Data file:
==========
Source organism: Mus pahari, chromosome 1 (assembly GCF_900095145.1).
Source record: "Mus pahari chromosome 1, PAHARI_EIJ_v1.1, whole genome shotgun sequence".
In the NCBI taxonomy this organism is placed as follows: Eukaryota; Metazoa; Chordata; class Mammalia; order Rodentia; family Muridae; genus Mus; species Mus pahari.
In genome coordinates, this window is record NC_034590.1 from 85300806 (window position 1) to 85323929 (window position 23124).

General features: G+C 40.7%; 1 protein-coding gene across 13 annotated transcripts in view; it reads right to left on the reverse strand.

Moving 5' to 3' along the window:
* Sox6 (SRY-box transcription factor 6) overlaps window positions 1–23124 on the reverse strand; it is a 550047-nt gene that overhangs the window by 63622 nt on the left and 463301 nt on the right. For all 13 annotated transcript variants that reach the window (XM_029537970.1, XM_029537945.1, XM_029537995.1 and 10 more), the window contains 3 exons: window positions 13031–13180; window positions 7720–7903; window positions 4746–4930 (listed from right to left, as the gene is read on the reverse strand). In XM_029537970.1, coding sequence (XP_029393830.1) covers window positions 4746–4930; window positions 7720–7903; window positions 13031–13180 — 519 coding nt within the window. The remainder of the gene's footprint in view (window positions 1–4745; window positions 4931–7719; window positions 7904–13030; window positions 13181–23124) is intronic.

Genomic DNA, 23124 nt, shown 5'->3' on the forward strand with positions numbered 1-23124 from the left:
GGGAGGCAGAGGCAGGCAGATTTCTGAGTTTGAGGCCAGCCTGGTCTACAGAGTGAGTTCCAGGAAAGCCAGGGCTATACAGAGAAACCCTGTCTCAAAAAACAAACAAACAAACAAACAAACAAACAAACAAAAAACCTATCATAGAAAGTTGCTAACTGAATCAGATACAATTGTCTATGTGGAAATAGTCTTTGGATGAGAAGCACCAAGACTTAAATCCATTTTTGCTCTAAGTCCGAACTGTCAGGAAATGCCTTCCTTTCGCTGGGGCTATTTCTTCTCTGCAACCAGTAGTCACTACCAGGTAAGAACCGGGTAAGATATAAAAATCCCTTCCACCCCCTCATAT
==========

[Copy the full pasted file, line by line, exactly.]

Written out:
Source organism: Mus pahari, chromosome 1 (assembly GCF_900095145.1).
Source record: "Mus pahari chromosome 1, PAHARI_EIJ_v1.1, whole genome shotgun sequence".
In the NCBI taxonomy this organism is placed as follows: Eukaryota; Metazoa; Chordata; class Mammalia; order Rodentia; family Muridae; genus Mus; species Mus pahari.
In genome coordinates, this window is record NC_034590.1 from 85300806 (window position 1) to 85323929 (window position 23124).

General features: G+C 40.7%; 1 protein-coding gene across 13 annotated transcripts in view; it reads right to left on the reverse strand.

Moving 5' to 3' along the window:
* Sox6 (SRY-box transcription factor 6) overlaps window positions 1–23124 on the reverse strand; it is a 550047-nt gene that overhangs the window by 63622 nt on the left and 463301 nt on the right. For all 13 annotated transcript variants that reach the window (XM_029537970.1, XM_029537945.1, XM_029537995.1 and 10 more), the window contains 3 exons: window positions 13031–13180; window positions 7720–7903; window positions 4746–4930 (listed from right to left, as the gene is read on the reverse strand). In XM_029537970.1, coding sequence (XP_029393830.1) covers window positions 4746–4930; window positions 7720–7903; window positions 13031–13180 — 519 coding nt within the window. The remainder of the gene's footprint in view (window positions 1–4745; window positions 4931–7719; window positions 7904–13030; window positions 13181–23124) is intronic.

Genomic DNA, 23124 nt, shown 5'->3' on the forward strand with positions numbered 1-23124 from the left:
GGGAGGCAGAGGCAGGCAGATTTCTGAGTTTGAGGCCAGCCTGGTCTACAGAGTGAGTTCCAGGAAAGCCAGGGCTATACAGAGAAACCCTGTCTCAAAAAACAAACAAACAAACAAACAAACAAACAAACAAAAAACCTATCATAGAAAGTTGCTAACTGAATCAGATACAATTGTCTATGTGGAAATAGTCTTTGGATGAGAAGCACCAAGACTTAAATCCATTTTTGCTCTAAGTCCGAACTGTCAGGAAATGCCTTCCTTTCGCTGGGGCTATTTCTTCTCTGCAACCAGTAGTCACTACCAGGTAAGAACCGGGTAAGATATAAAAATCCCTTCCACCCCCTCATAT